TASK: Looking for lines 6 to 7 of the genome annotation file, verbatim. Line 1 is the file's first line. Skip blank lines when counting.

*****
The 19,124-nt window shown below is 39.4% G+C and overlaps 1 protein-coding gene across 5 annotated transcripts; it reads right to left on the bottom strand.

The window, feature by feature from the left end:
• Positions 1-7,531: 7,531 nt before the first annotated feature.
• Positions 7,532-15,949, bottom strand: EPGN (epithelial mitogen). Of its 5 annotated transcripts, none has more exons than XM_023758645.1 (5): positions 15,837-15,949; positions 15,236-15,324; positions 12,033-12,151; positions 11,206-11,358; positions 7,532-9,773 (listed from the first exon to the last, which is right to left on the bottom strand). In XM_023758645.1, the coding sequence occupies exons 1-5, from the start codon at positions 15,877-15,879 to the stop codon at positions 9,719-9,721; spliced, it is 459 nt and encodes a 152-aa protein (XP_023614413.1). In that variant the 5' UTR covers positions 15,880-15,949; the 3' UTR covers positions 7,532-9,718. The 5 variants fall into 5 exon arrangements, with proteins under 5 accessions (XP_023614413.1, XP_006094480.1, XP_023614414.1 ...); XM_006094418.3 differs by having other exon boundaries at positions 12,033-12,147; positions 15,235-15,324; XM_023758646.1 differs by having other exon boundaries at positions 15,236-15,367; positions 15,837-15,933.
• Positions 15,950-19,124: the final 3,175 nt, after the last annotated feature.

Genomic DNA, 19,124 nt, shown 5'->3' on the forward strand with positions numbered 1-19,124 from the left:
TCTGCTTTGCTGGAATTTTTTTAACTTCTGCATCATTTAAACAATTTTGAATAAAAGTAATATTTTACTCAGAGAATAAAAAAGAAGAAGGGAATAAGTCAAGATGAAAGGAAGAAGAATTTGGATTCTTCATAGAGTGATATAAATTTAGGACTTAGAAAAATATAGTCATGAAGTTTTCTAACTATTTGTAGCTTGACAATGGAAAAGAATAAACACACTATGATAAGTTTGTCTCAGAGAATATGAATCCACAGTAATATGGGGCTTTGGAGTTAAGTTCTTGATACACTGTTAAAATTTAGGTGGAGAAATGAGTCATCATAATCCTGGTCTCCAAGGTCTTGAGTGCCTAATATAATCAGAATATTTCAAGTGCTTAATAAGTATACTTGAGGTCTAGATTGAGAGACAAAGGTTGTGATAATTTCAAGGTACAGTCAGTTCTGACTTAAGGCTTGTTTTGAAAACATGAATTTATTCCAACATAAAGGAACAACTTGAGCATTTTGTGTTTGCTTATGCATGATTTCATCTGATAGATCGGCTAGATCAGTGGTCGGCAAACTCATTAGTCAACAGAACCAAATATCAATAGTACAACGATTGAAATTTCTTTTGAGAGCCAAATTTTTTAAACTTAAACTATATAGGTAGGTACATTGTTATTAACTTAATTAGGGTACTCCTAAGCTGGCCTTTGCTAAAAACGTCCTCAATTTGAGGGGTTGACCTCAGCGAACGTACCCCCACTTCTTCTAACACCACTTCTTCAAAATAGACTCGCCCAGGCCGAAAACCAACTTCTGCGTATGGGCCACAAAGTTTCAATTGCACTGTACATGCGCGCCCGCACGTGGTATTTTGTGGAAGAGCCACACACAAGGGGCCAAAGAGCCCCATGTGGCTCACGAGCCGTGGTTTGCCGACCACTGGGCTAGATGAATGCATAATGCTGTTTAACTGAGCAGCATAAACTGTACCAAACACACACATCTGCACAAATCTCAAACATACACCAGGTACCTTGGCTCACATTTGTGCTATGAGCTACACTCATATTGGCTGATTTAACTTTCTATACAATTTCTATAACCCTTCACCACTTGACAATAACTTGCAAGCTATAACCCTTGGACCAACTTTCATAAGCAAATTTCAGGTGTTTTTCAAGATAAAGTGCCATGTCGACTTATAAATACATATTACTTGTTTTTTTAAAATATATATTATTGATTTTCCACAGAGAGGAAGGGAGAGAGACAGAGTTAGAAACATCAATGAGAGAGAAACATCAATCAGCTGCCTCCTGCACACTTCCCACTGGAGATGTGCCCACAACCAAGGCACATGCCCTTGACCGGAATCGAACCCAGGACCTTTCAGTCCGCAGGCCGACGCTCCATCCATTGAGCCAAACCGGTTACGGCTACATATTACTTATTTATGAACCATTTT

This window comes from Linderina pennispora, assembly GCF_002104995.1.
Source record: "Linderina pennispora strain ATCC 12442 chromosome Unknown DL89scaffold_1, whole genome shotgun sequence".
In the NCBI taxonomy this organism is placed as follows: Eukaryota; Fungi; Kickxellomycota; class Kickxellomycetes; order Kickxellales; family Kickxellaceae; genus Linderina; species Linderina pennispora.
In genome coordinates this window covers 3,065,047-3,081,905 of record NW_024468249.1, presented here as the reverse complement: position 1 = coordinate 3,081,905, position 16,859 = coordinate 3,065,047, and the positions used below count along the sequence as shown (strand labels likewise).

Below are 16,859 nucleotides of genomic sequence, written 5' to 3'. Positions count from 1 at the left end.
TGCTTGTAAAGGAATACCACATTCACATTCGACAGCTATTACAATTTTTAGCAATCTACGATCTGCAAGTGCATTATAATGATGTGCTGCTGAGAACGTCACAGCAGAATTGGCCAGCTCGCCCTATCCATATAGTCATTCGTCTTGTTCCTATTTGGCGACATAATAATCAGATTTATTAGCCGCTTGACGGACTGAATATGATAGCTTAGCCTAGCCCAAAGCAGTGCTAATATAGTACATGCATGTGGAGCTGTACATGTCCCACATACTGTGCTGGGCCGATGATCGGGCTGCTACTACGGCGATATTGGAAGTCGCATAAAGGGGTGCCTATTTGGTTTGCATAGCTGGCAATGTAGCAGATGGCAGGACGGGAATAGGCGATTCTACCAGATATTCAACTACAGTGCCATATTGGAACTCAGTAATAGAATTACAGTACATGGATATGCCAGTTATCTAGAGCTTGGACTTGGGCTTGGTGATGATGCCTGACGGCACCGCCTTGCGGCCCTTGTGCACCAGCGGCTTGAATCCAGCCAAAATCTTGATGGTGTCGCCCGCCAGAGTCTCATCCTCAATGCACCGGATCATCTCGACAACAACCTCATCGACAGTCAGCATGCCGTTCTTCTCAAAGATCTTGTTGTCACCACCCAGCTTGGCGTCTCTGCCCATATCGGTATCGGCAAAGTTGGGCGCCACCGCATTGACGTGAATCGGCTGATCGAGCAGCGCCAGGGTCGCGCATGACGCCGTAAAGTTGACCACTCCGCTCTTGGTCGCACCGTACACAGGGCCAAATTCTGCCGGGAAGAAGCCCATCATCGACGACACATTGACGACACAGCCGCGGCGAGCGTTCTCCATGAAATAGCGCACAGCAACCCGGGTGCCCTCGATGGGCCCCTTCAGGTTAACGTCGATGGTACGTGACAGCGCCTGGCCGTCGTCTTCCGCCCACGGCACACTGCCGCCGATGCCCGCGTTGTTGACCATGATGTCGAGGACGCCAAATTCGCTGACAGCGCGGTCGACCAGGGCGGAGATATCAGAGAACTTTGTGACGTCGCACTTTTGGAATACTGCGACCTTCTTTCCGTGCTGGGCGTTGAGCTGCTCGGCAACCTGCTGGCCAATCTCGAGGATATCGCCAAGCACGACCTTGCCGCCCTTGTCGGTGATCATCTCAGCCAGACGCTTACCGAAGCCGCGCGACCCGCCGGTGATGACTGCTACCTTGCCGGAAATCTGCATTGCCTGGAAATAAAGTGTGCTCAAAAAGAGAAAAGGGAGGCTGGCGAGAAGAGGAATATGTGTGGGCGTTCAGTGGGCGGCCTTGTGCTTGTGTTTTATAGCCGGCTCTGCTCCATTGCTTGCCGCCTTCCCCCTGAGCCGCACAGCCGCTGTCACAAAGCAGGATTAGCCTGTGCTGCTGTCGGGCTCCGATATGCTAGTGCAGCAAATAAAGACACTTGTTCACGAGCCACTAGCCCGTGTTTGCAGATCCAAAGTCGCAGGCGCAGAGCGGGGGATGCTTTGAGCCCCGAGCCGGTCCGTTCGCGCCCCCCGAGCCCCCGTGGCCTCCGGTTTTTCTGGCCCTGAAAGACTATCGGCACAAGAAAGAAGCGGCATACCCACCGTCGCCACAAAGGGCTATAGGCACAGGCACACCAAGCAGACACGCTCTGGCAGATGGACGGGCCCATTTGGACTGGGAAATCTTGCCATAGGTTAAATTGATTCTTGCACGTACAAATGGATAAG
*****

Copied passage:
Genomic DNA, 19,124 nt, shown 5'->3' on the forward strand with positions numbered 1-19,124 from the left:
TCTGCTTTGCTGGAATTTTTTTAACTTCTGCATCATTTAAACAATTTTGAATAAAAGTAATATTTTACTCAGAGAATAAAAAAGAAGAAGGGAATAAGTCAAGATGAAAGGAAGAAGAATTTGGATTCTTCATAGAGTGATATAAATTTAGGACTTAGAAAAATATAGTCATGAAGTTTTCTAACTATTTGTAGCTTGACAATGGAAAAGAATAAACACACTATGATAAGTTTGTCTCAGAGAATATGAATCCACAGTAATATGGGGCTTTGGAGTTAAGTTCTTGATACACTGTTAAAATTTAGGTGGAGAAATGAGTCATCATAATCCTGGTCTCCAAGGTCTTGAGTGCCTAATATAATCAGAATATTTCAAGTGCTTAATAAGTATACTTGAGGTCTAGATTGAGAGACAAAGGTTGTGATAATTTCAAGGTACAGTCAGTTCTGACTTAAGGCTTGTTTTGAAAACATGAATTTATTCCAACATAAAGGAACAACTTGAGCATTTTGTGTTTGCTTATGCATGATTTCATCTGATAGATCGGCTAGATCAGTGGTCGGCAAACTCATTAGTCAACAGAACCAAATATCAATAGTACAACGATTGAAATTTCTTTTGAGAGCCAAATTTTTTAAACTTAAACTATATAGGTAGGTACATTGTTATTAACTTAATTAGGGTACTCCTAAGCTGGCCTTTGCTAAAAACGTCCTCAATTTGAGGGGTTGACCTCAGCGAACGTACCCCCACTTCTTCTAACACCACTTCTTCAAAATAGACTCGCCCAGGCCGAAAACCAACTTCTGCGTATGGGCCACAAAGTTTCAATTGCACTGTACATGCGCGCCCGCACGTGGTATTTTGTGGAAGAGCCACACACAAGGGGCCAAAGAGCCCCATGTGGCTCACGAGCCGTGGTTTGCCGACCACTGGGCTAGATGAATGCATAATGCTGTTTAACTGAGCAGCATAAACTGTACCAAACACACACATCTGCACAAATCTCAAACATACACCAGGTACCTTGGCTCACATTTGTGCTATGAGCTACACTCATATTGGCTGATTTAACTTTCTATACAATTTCTATAACCCTTCACCACTTGACAATAACTTGCAAGCTATAACCCTTGGACCAACTTTCATAAGCAAATTTCAGGTGTTTTTCAAGATAAAGTGCCATGTCGACTTATAAATACATATTACTTGTTTTTTTAAAATATATATTATTGATTTTCCACAGAGAGGAAGGGAGAGAGACAGAGTTAGAAACATCAATGAGAGAGAAACATCAATCAGCTGCCTCCTGCACACTTCCCACTGGAGATGTGCCCACAACCAAGGCACATGCCCTTGACCGGAATCGAACCCAGGACCTTTCAGTCCGCAGGCCGACGCTCCATCCATTGAGCCAAACCGGTTACGGCTACATATTACTTATTTATGAACCATTTT